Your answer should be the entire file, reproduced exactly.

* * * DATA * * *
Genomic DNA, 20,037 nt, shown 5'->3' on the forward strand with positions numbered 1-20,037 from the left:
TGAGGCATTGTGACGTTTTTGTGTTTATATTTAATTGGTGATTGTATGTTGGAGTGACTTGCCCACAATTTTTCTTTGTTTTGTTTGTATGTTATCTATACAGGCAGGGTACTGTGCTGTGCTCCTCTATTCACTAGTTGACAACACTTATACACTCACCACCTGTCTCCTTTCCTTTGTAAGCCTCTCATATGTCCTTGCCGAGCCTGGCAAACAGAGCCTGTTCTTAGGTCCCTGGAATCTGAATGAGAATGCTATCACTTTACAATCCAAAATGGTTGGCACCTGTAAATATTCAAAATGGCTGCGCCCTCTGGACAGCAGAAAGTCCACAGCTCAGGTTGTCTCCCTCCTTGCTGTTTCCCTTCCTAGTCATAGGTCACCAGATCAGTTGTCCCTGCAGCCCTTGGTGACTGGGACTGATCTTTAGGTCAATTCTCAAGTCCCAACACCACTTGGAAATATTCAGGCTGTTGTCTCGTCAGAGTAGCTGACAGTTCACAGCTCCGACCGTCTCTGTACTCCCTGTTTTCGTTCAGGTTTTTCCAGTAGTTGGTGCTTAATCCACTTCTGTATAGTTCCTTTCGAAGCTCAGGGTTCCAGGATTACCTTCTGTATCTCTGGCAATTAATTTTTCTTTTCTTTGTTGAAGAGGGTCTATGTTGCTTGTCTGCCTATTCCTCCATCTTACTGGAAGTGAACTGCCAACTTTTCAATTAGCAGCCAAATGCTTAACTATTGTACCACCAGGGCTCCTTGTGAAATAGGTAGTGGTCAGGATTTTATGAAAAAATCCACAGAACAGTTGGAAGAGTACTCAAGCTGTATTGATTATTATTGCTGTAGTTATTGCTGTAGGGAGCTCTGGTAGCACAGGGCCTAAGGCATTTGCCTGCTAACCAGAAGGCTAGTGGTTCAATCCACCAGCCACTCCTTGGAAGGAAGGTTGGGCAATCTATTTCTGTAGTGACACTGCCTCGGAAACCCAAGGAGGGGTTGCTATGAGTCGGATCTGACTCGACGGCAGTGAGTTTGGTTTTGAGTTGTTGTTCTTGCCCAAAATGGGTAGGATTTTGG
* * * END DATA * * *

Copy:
Genomic DNA, 20,037 nt, shown 5'->3' on the forward strand with positions numbered 1-20,037 from the left:
TGAGGCATTGTGACGTTTTTGTGTTTATATTTAATTGGTGATTGTATGTTGGAGTGACTTGCCCACAATTTTTCTTTGTTTTGTTTGTATGTTATCTATACAGGCAGGGTACTGTGCTGTGCTCCTCTATTCACTAGTTGACAACACTTATACACTCACCACCTGTCTCCTTTCCTTTGTAAGCCTCTCATATGTCCTTGCCGAGCCTGGCAAACAGAGCCTGTTCTTAGGTCCCTGGAATCTGAATGAGAATGCTATCACTTTACAATCCAAAATGGTTGGCACCTGTAAATATTCAAAATGGCTGCGCCCTCTGGACAGCAGAAAGTCCACAGCTCAGGTTGTCTCCCTCCTTGCTGTTTCCCTTCCTAGTCATAGGTCACCAGATCAGTTGTCCCTGCAGCCCTTGGTGACTGGGACTGATCTTTAGGTCAATTCTCAAGTCCCAACACCACTTGGAAATATTCAGGCTGTTGTCTCGTCAGAGTAGCTGACAGTTCACAGCTCCGACCGTCTCTGTACTCCCTGTTTTCGTTCAGGTTTTTCCAGTAGTTGGTGCTTAATCCACTTCTGTATAGTTCCTTTCGAAGCTCAGGGTTCCAGGATTACCTTCTGTATCTCTGGCAATTAATTTTTCTTTTCTTTGTTGAAGAGGGTCTATGTTGCTTGTCTGCCTATTCCTCCATCTTACTGGAAGTGAACTGCCAACTTTTCAATTAGCAGCCAAATGCTTAACTATTGTACCACCAGGGCTCCTTGTGAAATAGGTAGTGGTCAGGATTTTATGAAAAAATCCACAGAACAGTTGGAAGAGTACTCAAGCTGTATTGATTATTATTGCTGTAGTTATTGCTGTAGGGAGCTCTGGTAGCACAGGGCCTAAGGCATTTGCCTGCTAACCAGAAGGCTAGTGGTTCAATCCACCAGCCACTCCTTGGAAGGAAGGTTGGGCAATCTATTTCTGTAGTGACACTGCCTCGGAAACCCAAGGAGGGGTTGCTATGAGTCGGATCTGACTCGACGGCAGTGAGTTTGGTTTTGAGTTGTTGTTCTTGCCCAAAATGGGTAGGATTTTGG